multilabel: number

Weight for columns of type Multilabel (List[Category]).


weights_max: number = 32

Maximum weight to scale the normalized columns with.

Range: 0 ≤ weights_max < inf


weights_exp: integer = 2

Weight exponent. Weights will be raised to this power before(!) scaling to weights_max. This allows for a non-linear mapping from input weights to those used eventually to multiply the normalized columns.


n_neighbors: integer = 100

Number of neighbours. Use smaller numbers to concentrate on the local structure in the data, and larger values to focus on the more global structure.

For further details see here.

Range: 1 ≤ n_neighbors < inf


min_dist: number = 0.1

Minimum distance between reduced data points. Controls how tightly UMAP is allowed to pack points together in the reduced space. Smaller values will lead to points more tightly packed together (potentially useful if result is used to cluster the points). Larger values will distribute points with more space between them (which may be desirable for visualization, or to focus more on the global structure of the date).

For further details see here.

Range: 0 ≤ min_dist < inf


n_components: integer = 2

Dimensionality of the reduced data. Fixed at 2 for the purpose of a layout's x and y coordinates.

Range: 1 ≤ n_components < inf


metric: string = "euclidean"

Metric to use for measuring similarity between data points.

Must be one of: "euclidean", "manhattan", "chebyshev", "minkowski", "canberra", "braycurtis", "haversine", "mahalanobis", "wminkowski", "seuclidean", "cosine", "correlation", "hamming", "jaccard", "dice", "russellrao", "kulsinski", "rogerstanimoto", "sokalmichener", "sokalsneath", "yule"


n_epochs: integer | null

Number of training iterations used in optimizing the embedding. Larger values result in more accurate embeddings. If null is specified a value will be selected based on the size of the input dataset (200 for large datasets, 500 for small).


init: string = "spectral"

How to initialize the low dimensional embedding. When ‘spectral’, uses a spectral embedding; when‘ random’ assigns initial embedding positions at random.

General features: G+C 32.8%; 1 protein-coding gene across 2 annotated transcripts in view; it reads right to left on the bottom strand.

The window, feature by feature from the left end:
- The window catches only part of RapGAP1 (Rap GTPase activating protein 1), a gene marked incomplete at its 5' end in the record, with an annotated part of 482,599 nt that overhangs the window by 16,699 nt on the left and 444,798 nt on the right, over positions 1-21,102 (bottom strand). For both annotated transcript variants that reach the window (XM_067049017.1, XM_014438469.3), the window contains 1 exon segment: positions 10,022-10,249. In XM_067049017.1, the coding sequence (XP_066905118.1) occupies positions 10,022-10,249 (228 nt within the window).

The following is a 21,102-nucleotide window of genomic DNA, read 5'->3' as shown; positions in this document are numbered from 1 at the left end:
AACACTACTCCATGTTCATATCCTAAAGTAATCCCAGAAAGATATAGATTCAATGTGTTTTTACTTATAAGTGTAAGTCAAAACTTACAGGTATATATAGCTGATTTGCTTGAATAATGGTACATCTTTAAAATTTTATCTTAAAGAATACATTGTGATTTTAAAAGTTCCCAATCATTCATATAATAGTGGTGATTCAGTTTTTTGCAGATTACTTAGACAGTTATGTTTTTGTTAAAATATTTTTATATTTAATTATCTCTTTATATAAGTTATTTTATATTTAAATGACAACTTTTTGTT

Must be one of: "spectral", "random"


low_memory: boolean = False

Avoid excessive memory use. For some datasets nearest neighbor computations can consume a lot of memory. If you find the step is failing due to memory constraints, consider setting this option to true. This approach is more computationally expensive, but avoids excessive memory use.


target: string | null

Target variable (labels) for supervised dimensionality reduction. Name of the column that contains your target values (labels).


target_weight: number = 0.5

Weighting factor between features and target. A value of 0.0 weights entirely on data, and a value of 1.0 weights entirely on target. The default of 0.5 balances the weighting equally between data and target.


random_state: integer | null = 42

A random number to initialize the algorithm for reproducibility.


scale: null | string | number = "null"

Scaling factor for the coordinates. The maximum (normalized) coordinates in positive and negative X and Y directions. Acts like a zoom, with a scale of 1 corresponding to zooming out to the maximum (maximal space between nodes), and 0 to the densest layout.

If set to "auto", will try to determine an appropriate scale taking into account the number of nodes.

If set to null, only changes calculated coordinates to ensure they're within the allowed limits (16.000).